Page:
Summary and Info
1. BASIC CONCEPTS OF INTERACTIVE THEOREM PROVING Interactive Theorem Proving ultimately aims at the construction of powerful reasoning tools that let us (computer scientists) prove things we cannot prove without the tools, and the tools cannot prove without us. Interaction typi cally is needed, for example, to direct and control the reasoning, to speculate or generalize strategic lemmas, and sometimes simply because the conjec ture to be proved does not hold. In software verification, for example, correct versions of specifications and programs typically are obtained only after a number of failed proof attempts and subsequent error corrections. Different interactive theorem provers may actually look quite different: They may support different logics (first-or higher-order, logics of programs, type theory etc.), may be generic or special-purpose tools, or may be tar geted to different applications. Nevertheless, they share common concepts and paradigms (e.g. architectural design, tactics, tactical reasoning etc.). The aim of this chapter is to describe the common concepts, design principles, and basic requirements of interactive theorem provers, and to explore the band width of variations. Having a 'person in the loop', strongly influences the design of the proof tool: proofs must remain comprehensible, - proof rules must be high-level and human-oriented, - persistent proof presentation and visualization becomes very important.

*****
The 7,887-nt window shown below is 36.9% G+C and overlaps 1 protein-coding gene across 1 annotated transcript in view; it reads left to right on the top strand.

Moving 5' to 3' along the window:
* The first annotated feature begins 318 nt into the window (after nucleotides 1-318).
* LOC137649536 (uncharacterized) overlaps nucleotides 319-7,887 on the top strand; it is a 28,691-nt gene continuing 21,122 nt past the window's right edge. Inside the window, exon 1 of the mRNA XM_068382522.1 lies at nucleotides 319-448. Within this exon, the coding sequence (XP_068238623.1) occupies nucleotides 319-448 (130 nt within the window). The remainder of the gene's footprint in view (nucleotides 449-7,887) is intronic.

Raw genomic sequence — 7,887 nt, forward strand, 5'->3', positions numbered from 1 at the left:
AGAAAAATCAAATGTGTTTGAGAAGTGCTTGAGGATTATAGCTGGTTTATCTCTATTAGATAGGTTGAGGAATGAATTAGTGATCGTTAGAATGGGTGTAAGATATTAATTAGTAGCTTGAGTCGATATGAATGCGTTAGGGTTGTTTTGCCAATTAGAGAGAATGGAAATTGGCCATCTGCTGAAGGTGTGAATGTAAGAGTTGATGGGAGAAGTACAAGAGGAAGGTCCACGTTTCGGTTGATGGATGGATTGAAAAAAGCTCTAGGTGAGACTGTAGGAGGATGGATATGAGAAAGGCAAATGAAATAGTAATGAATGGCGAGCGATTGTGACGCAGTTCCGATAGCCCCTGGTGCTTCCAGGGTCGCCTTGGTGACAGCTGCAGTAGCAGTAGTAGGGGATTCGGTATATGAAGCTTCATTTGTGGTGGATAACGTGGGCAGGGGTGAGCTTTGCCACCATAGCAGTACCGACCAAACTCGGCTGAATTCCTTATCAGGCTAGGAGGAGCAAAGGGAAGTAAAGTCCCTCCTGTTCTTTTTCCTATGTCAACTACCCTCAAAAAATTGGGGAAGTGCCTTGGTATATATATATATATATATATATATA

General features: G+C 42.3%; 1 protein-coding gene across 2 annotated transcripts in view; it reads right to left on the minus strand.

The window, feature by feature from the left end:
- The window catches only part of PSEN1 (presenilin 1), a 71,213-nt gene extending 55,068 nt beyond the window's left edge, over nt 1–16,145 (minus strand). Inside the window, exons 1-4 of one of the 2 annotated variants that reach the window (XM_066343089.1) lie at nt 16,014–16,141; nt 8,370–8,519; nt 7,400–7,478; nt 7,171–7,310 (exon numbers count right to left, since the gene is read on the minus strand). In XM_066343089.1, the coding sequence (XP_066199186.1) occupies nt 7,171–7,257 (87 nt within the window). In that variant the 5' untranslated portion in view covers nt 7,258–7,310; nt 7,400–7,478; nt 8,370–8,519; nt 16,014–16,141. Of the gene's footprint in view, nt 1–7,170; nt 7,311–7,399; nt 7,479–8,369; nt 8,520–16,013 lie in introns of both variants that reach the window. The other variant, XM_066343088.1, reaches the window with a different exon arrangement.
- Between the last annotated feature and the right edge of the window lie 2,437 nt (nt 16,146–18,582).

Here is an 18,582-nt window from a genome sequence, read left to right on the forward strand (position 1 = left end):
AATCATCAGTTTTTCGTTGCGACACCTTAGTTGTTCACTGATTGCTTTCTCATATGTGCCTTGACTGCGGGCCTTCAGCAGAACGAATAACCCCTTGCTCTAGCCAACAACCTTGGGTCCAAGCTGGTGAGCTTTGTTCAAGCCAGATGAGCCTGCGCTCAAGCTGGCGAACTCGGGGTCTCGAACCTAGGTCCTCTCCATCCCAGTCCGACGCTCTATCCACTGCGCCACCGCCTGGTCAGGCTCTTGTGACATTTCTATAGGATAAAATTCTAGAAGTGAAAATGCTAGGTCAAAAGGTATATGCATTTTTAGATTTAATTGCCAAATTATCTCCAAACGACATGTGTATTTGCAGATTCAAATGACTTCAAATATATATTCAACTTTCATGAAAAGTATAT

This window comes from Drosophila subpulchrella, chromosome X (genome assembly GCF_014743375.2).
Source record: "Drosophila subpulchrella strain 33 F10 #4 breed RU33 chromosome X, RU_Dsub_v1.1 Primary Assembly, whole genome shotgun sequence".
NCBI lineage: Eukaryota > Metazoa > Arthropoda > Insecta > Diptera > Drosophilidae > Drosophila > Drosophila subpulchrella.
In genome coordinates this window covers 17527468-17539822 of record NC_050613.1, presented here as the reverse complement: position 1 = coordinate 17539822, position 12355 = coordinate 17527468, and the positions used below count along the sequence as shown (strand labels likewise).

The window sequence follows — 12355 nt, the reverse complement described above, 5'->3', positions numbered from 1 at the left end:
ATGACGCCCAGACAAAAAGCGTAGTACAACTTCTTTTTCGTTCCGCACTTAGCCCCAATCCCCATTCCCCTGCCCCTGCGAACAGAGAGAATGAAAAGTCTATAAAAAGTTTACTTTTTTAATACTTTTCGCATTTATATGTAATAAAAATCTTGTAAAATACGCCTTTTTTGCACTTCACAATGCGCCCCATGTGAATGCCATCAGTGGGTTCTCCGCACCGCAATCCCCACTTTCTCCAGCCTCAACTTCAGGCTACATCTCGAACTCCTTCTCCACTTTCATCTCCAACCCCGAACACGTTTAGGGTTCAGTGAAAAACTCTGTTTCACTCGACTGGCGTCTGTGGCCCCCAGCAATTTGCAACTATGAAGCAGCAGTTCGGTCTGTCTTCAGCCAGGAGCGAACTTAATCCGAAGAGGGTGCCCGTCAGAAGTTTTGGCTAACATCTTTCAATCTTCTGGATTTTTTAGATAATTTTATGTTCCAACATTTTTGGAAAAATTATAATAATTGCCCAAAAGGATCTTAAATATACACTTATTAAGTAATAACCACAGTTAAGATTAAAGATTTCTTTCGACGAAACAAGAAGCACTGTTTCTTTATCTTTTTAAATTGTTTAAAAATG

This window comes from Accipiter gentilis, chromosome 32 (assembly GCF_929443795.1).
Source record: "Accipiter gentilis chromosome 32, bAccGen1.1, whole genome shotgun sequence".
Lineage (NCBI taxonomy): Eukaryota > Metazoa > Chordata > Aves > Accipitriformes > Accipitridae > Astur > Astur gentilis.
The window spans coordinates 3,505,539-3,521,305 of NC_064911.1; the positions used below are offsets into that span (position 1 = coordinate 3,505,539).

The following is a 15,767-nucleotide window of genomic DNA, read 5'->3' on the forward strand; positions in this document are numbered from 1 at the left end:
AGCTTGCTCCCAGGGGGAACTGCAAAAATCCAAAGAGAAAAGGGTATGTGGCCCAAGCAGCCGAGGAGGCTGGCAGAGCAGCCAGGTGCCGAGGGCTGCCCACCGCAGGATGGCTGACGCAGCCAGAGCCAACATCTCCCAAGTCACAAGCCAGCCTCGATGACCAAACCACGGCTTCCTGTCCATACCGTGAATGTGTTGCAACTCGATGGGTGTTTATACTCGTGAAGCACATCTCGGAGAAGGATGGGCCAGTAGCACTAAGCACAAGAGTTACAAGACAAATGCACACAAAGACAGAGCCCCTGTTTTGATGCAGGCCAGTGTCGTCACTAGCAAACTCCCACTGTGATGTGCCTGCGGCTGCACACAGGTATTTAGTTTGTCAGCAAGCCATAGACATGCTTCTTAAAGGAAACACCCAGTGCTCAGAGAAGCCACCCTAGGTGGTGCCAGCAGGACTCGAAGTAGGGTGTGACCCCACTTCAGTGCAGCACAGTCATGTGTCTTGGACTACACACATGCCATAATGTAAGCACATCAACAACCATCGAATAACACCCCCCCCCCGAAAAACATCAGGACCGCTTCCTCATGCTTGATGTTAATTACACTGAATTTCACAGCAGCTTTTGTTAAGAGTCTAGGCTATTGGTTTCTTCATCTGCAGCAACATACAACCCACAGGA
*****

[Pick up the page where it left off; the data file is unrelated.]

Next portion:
More About the Author
William Reid Blair, DVS (June 7, 1875—March 3, 1949), better known as W. Reid Blair, worked at the New York Zoological Park (managed by the New York Zoological Society, now the Wildlife Conservation Society) from 1902 to 1940. He began as Assistant Veterinarian and Pathologist and retired from the Zoo as its Director.
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